The beauty of this method is that it allows versatility. If yo wanted, you could cut the meat pieces short, and layer 1/3 of it with pork, 1/3 of it with beef, and 1/3 of it as beef, all laid end to end. Add small bits of veggies and seasonings as required by each part. Make sure there are no gaps in the loaf, and bake. You then have three different luncheon meats from one loaf.

You can be extremely creative, using cracked pepper in your loaf, or minced garlic, or onion, whatever you want.

Oh, and another addition to your oaf recipe that will help hold everything together is a raw egg mixed into the meat. You won't be able to tell it's there. Try to cut the meat strips with the meat grain. That way, they are layered with the meat grain oriented on the long axis. You will be slicing against the grain, which will make your meat slices tender and delectable.

oh, and just so's you knows, the loaf I made was comprised of chicken and pork, layered in a buttered loaf pan and seasoned with salt, pepper, sage, and thyme. It was very good.

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Old 02-12-2012, 07:04 PM   #16
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Caslon: For my roast beef I just use salt pepper rosemary and garlic powder. Wrap it and set it in the fridge overnight. In the oven at 500F for 15 to sear and 350F till you hit your desired internal temp. The best juiciest meat you've ever had!
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Old 02-12-2012, 09:12 PM   #17
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If you are a little bit adventursome, you might want to try to corn beef briskets. Prep time is short, but it takes a couple of weeks to cure. Way better than the store bought stuff. I do it with a dry rub, no water added. Cure in a ziplock bag.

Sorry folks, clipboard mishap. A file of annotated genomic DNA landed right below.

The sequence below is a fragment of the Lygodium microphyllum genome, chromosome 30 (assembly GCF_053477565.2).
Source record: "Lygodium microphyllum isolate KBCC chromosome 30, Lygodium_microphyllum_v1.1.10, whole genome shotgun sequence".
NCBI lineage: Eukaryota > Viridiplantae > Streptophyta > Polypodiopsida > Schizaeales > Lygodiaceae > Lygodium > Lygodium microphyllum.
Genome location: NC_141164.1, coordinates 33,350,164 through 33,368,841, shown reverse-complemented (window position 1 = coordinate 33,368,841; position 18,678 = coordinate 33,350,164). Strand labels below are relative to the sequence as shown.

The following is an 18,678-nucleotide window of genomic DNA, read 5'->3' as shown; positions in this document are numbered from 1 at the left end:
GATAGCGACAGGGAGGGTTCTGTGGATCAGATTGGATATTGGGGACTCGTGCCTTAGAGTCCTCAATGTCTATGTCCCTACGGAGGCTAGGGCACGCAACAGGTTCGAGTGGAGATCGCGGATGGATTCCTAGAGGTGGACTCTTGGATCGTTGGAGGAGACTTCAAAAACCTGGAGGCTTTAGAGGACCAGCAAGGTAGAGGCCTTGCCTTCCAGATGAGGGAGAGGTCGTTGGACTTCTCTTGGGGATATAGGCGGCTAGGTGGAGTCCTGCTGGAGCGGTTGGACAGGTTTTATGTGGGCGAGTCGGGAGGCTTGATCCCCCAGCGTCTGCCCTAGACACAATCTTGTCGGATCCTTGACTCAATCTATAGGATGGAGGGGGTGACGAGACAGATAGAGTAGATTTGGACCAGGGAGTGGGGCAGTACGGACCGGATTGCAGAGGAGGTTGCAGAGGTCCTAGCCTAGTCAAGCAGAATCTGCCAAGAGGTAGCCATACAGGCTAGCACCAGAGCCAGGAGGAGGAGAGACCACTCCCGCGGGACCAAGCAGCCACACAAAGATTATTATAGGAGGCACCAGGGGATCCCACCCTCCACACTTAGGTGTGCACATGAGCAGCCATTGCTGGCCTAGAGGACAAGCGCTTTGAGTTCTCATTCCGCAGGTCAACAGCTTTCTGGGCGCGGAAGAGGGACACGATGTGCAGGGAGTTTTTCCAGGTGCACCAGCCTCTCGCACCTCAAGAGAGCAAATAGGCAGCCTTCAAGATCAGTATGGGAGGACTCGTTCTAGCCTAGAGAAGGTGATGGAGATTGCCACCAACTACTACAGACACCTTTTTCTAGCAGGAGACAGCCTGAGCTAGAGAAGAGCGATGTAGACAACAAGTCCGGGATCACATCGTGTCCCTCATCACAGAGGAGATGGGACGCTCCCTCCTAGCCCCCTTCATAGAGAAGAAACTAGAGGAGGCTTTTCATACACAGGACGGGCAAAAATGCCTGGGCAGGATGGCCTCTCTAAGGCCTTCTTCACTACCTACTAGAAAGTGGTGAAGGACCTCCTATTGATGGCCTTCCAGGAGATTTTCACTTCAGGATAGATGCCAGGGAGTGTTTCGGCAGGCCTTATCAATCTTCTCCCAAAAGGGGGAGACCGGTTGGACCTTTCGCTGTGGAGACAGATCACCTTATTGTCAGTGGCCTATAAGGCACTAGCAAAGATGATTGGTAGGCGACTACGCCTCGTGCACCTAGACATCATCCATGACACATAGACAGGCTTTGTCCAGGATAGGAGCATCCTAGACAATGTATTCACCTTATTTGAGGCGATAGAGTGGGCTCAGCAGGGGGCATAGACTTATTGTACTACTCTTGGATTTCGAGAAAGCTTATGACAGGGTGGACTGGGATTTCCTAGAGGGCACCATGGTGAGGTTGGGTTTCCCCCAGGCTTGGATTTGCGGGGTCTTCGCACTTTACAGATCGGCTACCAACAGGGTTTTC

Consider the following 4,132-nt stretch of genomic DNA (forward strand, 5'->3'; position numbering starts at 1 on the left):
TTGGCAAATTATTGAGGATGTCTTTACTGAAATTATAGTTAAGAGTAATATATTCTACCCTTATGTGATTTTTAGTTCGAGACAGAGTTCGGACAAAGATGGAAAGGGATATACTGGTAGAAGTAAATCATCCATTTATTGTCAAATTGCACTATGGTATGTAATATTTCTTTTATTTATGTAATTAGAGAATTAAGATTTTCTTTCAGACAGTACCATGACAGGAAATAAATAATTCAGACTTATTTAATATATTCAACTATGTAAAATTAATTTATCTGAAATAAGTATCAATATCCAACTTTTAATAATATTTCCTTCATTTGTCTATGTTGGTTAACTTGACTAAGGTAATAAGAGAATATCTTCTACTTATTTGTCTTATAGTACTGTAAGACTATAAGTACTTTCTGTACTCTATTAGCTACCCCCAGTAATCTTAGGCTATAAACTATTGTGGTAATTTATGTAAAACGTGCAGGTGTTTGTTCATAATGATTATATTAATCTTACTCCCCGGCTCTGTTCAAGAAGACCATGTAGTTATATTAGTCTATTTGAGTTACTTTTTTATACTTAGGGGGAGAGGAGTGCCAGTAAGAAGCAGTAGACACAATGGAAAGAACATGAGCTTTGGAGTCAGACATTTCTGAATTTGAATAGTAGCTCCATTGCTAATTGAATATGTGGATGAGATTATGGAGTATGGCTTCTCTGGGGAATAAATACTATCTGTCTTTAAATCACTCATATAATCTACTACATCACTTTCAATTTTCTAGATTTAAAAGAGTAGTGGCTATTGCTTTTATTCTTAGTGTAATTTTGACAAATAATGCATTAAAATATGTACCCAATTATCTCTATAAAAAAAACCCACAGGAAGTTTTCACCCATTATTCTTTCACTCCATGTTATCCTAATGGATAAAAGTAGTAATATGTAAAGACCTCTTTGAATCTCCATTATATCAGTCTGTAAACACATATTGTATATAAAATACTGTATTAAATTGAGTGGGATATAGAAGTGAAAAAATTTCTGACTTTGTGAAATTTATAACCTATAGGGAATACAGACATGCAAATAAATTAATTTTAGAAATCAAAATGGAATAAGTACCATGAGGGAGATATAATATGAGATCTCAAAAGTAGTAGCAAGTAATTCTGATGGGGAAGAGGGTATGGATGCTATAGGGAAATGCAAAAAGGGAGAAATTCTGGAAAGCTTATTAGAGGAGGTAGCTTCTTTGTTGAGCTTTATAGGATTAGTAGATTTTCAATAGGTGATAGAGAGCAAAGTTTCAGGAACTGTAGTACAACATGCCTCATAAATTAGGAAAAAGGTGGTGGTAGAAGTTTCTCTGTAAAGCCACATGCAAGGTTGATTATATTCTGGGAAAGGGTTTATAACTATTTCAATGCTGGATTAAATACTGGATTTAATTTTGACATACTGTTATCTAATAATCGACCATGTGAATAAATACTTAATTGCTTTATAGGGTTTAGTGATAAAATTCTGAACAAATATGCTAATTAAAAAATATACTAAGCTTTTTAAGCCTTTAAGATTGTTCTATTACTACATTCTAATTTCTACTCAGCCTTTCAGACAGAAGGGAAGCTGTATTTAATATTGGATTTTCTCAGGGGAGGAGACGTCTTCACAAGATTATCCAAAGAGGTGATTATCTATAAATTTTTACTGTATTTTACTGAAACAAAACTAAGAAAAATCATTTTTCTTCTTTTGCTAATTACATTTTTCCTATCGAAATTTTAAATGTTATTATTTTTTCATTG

If you are really advetursome, take the corned beef, smoke it, and turn it into pastrami.
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Old 02-12-2012, 09:57 PM   #18
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Caslon: For my roast beef I just use salt pepper rosemary and garlic powder. Wrap it and set it in the fridge overnight. In the oven at 500F for 15 to sear and 350F till you hit your desired internal temp. The best juiciest meat you've ever had!
Thanks. I've been meaning to try that hot start method for roasts. I have a 1.89lb eye round roast to try it out on. I also have a thru the door thermometer probe. I hope I take it out at the right temp. I'm dismayed when it turns out without much redness (med).

My roasts at 325F work ok, and the roast has a nice redness at the center that becomes not so red and nice towards the outside. Perhaps searing the outside at 500F will allow the roast not to look like a cross section of the earths core, but rather cook all one nice color inside (without being undercooked too). Here's hoping. At what internal temp do you like to remove it from the oven and let it self cook a bit longer (for med-rare)? I keep trying for just beyond rare for nice and juicy red-pink, but not undercooked and definately not anywhere near medium.